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Hacking Planet Earth: Q&A with Thomas Kostigen

By: Goal Zero Editors

Hacking Planet Earth: Q&A with Thomas Kostigen

From giant parasols hovering above the Earth to shield us from an unforgiving sun, to lasers shooting up into clouds to coax out much-needed water, Thomas Kostigen introduces and explores the cutting-edge technologies that have the potentials to confront the realities of climate change in his newest book, Hacking Planet Earth. We sat down with Thomas to learn about his inspirations behind the book and the innovations he finds most hopeful.

1) Why did you write Hacking Planet Earth?

I wrote Hacking Planet Earth to highlight, celebrate and create awareness about climate solutions. For too long we have hoped that preventative measures — turning off the lights when we leave a room, turning down the thermostat, using less fossil fuels in general — would help reduce global temperatures. But that isn't happening fast enough. We would need to reduce carbon emission, which lead to global temperature rise, by 45% within a decade to mitigate the effects of climate change. That isn't happening. That's why we need a Plan B: technological solutions that can artificially modify the climate.

2) Why do you believe it is important to turn towards more innovative methods to combat climate change?

More radical and innovative methods are needed to roll back the effects of climate change at mass scale. The last two words in the previous sentence are important. Simple, everyday steps aren’t going to cut it anymore. We need a significant shift in how we can address climate change. And this requires moonshots—big, awe-inspiring changes, ideas, technologies, and innovations.

3) Which innovation(s) that you researched for the book surprised and/or inspired you most?

Being able to control or change the weather with laser technology is something I turn to again and again as holding big promise. I actually was privileged to have the scientist who invented the laser create a cloud before my eyes. That was cool. And harnessing the weather can affect the climate in positive ways over time. I am eager to see how that technology gets used and the positive results it can bring.

4) Your book speaks about technologies that can harness solar power to fuel the world’s global energy needs (MIT says “the sun delivers more energy to Earth in one hour than humanity consumes over the course of a year”). What are some of the obstacles that exist in achieving this goal? What can regular people do to start heading in the right direction?

There is so much innovation in solar. The sun truly is the only energy source we need to power the world. When I was in the Sahara Desert and exploring one of the world’s largest solar fields (the Sahara holds the most amount of the sun’s energy on Earth), I was privy to how solar energy can be used for electricity — even on a distant continent. Transmission is a big obstacle all over the world. But that obstacle —getting the power from its source to areas hundreds or thousands of miles away—is being overcome. Solar energy in the Sahara, for example, now powers parts of Europe. And pricing, which has been a big obstacle in the past, is coming way down. We just need to keep working on access and the economies solar can bring. And that is happening. The average consumer can start exploring solar with smaller products, such as those offered by Goal Zero, to get comfortable with the technology and understand its potential. Rather than making a big investment for solar panels on a roof, for instance, how about starting with a power station for home backup power first and then scaling up?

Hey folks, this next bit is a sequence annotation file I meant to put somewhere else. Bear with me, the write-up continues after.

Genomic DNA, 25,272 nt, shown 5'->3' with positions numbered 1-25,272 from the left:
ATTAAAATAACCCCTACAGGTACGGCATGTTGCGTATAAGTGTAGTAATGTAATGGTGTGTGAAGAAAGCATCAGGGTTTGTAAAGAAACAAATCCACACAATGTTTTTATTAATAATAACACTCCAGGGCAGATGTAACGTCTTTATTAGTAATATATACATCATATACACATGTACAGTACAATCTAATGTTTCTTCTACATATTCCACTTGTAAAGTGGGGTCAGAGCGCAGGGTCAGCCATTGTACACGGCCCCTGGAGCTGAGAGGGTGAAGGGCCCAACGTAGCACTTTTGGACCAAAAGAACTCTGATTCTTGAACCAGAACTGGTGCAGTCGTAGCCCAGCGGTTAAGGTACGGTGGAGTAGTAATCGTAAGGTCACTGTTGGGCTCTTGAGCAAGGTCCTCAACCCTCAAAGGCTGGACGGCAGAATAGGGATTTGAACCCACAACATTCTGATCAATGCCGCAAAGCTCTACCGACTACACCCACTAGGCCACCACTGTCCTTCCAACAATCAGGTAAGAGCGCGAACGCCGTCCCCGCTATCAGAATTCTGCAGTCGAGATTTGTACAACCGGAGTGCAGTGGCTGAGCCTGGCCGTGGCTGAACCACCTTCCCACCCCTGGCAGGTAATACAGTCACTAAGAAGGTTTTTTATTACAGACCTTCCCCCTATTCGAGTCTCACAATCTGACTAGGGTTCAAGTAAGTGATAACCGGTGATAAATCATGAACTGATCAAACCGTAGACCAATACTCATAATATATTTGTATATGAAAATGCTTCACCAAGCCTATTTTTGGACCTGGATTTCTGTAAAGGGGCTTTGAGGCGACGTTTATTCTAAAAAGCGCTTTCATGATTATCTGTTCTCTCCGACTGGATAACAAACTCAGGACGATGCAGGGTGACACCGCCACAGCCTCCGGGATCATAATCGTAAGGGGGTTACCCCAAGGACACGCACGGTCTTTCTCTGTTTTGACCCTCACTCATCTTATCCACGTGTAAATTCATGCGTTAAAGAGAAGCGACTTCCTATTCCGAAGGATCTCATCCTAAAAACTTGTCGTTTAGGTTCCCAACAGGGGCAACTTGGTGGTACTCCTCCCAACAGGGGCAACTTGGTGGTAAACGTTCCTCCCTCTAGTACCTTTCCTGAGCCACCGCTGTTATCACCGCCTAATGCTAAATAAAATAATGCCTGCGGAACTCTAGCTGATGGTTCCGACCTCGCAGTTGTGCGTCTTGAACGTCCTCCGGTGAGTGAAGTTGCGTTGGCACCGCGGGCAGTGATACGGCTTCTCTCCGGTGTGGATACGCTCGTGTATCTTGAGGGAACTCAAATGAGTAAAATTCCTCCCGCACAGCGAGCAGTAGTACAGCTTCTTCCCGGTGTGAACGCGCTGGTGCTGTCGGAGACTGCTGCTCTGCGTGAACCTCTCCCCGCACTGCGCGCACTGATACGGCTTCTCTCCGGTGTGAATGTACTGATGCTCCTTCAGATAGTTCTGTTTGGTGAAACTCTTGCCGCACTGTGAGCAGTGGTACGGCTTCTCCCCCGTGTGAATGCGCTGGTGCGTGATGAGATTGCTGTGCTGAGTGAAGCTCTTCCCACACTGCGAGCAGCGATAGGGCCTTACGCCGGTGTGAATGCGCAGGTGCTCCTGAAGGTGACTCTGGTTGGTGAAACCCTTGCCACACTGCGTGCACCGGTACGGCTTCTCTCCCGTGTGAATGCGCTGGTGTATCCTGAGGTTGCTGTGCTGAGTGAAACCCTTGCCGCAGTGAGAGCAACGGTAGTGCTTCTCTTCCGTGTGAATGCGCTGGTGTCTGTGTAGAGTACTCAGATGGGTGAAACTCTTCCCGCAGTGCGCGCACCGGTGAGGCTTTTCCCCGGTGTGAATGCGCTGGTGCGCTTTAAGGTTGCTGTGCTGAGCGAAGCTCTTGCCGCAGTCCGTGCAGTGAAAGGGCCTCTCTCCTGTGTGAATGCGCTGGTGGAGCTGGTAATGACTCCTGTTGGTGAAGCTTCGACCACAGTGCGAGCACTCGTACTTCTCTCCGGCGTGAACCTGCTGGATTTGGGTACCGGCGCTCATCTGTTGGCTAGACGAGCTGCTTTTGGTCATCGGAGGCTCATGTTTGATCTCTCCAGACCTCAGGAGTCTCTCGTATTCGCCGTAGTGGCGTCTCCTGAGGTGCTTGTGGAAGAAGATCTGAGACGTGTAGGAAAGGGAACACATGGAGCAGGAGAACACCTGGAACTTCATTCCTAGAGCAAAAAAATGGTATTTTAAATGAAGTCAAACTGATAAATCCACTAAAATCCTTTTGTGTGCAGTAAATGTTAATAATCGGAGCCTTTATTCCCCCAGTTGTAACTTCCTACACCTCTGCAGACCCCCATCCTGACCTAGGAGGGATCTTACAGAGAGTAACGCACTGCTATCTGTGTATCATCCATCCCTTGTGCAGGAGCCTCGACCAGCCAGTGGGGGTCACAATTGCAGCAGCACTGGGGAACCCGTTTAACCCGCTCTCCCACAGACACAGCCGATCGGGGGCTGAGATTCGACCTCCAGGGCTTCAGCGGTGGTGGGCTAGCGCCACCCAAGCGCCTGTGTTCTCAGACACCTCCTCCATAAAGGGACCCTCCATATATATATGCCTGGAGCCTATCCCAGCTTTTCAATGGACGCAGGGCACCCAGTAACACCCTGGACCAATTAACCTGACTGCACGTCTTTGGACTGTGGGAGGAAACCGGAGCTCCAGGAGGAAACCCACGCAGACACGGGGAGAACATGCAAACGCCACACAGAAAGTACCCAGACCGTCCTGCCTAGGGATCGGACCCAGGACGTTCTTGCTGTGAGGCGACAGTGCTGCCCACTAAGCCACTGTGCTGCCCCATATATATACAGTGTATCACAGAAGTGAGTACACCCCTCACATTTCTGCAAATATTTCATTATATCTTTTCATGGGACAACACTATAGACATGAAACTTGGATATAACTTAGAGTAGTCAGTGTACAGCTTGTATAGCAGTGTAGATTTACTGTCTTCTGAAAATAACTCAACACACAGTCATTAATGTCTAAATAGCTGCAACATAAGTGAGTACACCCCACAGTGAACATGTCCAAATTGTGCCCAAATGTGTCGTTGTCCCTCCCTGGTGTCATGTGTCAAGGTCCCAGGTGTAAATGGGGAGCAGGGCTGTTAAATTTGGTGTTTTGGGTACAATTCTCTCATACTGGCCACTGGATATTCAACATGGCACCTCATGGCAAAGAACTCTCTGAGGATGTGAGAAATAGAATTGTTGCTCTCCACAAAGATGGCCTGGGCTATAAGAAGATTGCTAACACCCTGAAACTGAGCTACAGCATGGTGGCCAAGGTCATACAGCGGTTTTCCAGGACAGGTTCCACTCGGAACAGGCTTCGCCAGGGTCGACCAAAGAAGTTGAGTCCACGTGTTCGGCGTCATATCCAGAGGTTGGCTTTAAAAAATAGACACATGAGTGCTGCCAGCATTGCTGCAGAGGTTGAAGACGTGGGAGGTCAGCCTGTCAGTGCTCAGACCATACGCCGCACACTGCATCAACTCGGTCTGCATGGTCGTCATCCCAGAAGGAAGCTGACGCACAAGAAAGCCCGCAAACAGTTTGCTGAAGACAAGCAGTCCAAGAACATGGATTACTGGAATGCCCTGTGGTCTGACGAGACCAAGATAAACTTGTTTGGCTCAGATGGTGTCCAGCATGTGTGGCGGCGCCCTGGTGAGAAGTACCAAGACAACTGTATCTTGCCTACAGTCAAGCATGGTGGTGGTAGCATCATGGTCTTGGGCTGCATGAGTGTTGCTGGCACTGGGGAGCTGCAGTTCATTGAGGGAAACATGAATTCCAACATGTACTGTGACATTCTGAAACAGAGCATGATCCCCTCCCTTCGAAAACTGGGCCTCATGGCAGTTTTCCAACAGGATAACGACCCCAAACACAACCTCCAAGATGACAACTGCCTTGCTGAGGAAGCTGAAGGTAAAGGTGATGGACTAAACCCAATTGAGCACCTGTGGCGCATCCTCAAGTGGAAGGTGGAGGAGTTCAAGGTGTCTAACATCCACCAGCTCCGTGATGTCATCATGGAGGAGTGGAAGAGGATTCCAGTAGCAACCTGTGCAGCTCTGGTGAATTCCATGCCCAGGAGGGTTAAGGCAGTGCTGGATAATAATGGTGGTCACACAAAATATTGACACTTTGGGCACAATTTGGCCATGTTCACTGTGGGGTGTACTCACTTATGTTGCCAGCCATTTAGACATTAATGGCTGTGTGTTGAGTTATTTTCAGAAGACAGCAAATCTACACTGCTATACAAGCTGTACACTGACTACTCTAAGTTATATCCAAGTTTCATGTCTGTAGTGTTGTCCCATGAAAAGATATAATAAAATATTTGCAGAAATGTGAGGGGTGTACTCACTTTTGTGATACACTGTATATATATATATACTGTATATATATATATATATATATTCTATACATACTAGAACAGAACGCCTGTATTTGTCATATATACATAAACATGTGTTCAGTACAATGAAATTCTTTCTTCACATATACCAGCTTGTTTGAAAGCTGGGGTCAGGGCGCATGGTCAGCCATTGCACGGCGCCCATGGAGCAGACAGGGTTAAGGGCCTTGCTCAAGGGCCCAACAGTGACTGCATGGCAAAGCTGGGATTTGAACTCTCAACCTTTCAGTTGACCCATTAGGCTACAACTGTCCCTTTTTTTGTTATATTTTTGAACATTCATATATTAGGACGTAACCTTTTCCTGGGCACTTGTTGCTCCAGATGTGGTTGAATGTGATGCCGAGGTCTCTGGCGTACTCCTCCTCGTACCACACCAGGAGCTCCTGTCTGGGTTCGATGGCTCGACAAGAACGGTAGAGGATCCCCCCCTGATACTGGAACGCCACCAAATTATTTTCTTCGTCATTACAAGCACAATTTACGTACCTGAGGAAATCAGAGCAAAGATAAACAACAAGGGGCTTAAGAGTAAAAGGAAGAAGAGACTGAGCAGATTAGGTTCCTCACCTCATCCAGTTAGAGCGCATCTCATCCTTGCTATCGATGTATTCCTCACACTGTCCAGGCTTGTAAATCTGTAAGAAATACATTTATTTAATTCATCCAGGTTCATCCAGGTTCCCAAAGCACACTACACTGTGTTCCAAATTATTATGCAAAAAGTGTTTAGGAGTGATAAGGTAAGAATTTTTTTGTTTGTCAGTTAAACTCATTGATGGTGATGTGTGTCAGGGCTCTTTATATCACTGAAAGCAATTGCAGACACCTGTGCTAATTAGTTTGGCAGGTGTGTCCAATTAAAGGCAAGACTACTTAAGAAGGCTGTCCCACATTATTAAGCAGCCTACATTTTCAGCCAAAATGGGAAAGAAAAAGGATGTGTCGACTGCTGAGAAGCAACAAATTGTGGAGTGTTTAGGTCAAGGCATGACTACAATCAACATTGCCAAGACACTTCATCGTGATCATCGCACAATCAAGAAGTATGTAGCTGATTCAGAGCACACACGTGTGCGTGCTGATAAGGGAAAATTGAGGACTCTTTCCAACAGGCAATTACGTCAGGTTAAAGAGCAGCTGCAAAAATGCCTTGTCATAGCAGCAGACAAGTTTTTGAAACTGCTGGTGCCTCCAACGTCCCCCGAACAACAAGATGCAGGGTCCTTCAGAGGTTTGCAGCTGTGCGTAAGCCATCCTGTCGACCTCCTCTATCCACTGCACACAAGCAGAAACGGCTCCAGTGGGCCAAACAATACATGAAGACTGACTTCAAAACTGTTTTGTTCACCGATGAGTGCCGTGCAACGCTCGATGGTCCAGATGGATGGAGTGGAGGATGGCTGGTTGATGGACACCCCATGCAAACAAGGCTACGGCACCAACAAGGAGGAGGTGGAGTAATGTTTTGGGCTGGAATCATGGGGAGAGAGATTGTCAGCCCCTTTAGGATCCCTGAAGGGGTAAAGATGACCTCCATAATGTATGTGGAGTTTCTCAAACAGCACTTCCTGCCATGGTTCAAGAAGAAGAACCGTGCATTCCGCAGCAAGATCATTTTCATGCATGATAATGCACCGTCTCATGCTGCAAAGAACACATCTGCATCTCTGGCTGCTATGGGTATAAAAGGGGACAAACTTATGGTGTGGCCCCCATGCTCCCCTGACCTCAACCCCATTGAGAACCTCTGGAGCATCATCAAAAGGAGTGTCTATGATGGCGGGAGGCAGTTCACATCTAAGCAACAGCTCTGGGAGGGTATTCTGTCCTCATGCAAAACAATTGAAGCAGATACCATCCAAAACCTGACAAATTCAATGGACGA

5) What are the benefits of using solar to power the little things that we need electricity for every day – charging your cell phone, etc.? How can solar power help us in situations when we need to practice preparedness, like during our current public health crisis?

issue I often think about is how fortunate we are in the current circumstances that a natural disaster or other event hasn’t come along at the same time and knocked out the power. What would happen then? Imagine all the food people now have stored in their homes — and it turning bad quickly, or going to waste? In many cases, solar power is more reliable in disaster events. Solar chargers can also be a saving grace when traveling. I can’t tell you how many times I have been off the grid, trekking in some far off place, or even in places where I can’t find an outlet, and needed a phone charge or laptop charge.

6) What do you hope readers will take away from this book?

I certainly hope readers find Hacking Planet Earth hopeful. The book is chock full of climate solutions. I also hope they will think about the possibilities that science and technology can bring to the climate crisis and share that awareness. If we rise to the occasion and become a solutions-based society, rather than just react to crises, I believe we can lessen the effects of climate change and create a more benign future for us.